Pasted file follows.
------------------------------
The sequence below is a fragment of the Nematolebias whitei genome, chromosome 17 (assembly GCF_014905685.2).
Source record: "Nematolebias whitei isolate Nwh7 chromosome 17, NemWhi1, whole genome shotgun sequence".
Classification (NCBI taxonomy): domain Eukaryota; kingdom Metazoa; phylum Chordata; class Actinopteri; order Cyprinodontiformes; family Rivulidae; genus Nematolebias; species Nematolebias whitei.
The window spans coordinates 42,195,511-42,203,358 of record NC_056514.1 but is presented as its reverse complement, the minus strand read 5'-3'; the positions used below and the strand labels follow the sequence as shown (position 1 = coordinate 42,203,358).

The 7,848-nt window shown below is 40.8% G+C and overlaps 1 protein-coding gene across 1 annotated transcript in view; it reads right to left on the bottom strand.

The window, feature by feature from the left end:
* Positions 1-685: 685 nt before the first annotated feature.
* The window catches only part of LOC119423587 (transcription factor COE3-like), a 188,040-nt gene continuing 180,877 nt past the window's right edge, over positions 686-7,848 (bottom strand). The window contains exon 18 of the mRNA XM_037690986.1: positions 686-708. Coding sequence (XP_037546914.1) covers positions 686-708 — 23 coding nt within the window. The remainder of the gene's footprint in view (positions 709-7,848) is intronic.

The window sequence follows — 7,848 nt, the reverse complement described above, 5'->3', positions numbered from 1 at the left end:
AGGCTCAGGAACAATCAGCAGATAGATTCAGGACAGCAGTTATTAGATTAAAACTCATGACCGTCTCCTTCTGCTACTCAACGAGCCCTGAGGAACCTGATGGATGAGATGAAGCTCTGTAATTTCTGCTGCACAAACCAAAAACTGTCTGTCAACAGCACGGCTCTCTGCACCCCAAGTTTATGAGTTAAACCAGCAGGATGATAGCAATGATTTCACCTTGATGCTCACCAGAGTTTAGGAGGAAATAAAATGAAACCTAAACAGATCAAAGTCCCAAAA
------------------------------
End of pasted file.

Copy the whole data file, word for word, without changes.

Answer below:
The sequence below is a fragment of the Nematolebias whitei genome, chromosome 17 (assembly GCF_014905685.2).
Source record: "Nematolebias whitei isolate Nwh7 chromosome 17, NemWhi1, whole genome shotgun sequence".
Classification (NCBI taxonomy): domain Eukaryota; kingdom Metazoa; phylum Chordata; class Actinopteri; order Cyprinodontiformes; family Rivulidae; genus Nematolebias; species Nematolebias whitei.
The window spans coordinates 42,195,511-42,203,358 of record NC_056514.1 but is presented as its reverse complement, the minus strand read 5'-3'; the positions used below and the strand labels follow the sequence as shown (position 1 = coordinate 42,203,358).

The 7,848-nt window shown below is 40.8% G+C and overlaps 1 protein-coding gene across 1 annotated transcript in view; it reads right to left on the bottom strand.

The window, feature by feature from the left end:
* Positions 1-685: 685 nt before the first annotated feature.
* The window catches only part of LOC119423587 (transcription factor COE3-like), a 188,040-nt gene continuing 180,877 nt past the window's right edge, over positions 686-7,848 (bottom strand). The window contains exon 18 of the mRNA XM_037690986.1: positions 686-708. Coding sequence (XP_037546914.1) covers positions 686-708 — 23 coding nt within the window. The remainder of the gene's footprint in view (positions 709-7,848) is intronic.

The window sequence follows — 7,848 nt, the reverse complement described above, 5'->3', positions numbered from 1 at the left end:
AGGCTCAGGAACAATCAGCAGATAGATTCAGGACAGCAGTTATTAGATTAAAACTCATGACCGTCTCCTTCTGCTACTCAACGAGCCCTGAGGAACCTGATGGATGAGATGAAGCTCTGTAATTTCTGCTGCACAAACCAAAAACTGTCTGTCAACAGCACGGCTCTCTGCACCCCAAGTTTATGAGTTAAACCAGCAGGATGATAGCAATGATTTCACCTTGATGCTCACCAGAGTTTAGGAGGAAATAAAATGAAACCTAAACAGATCAAAGTCCCAAAA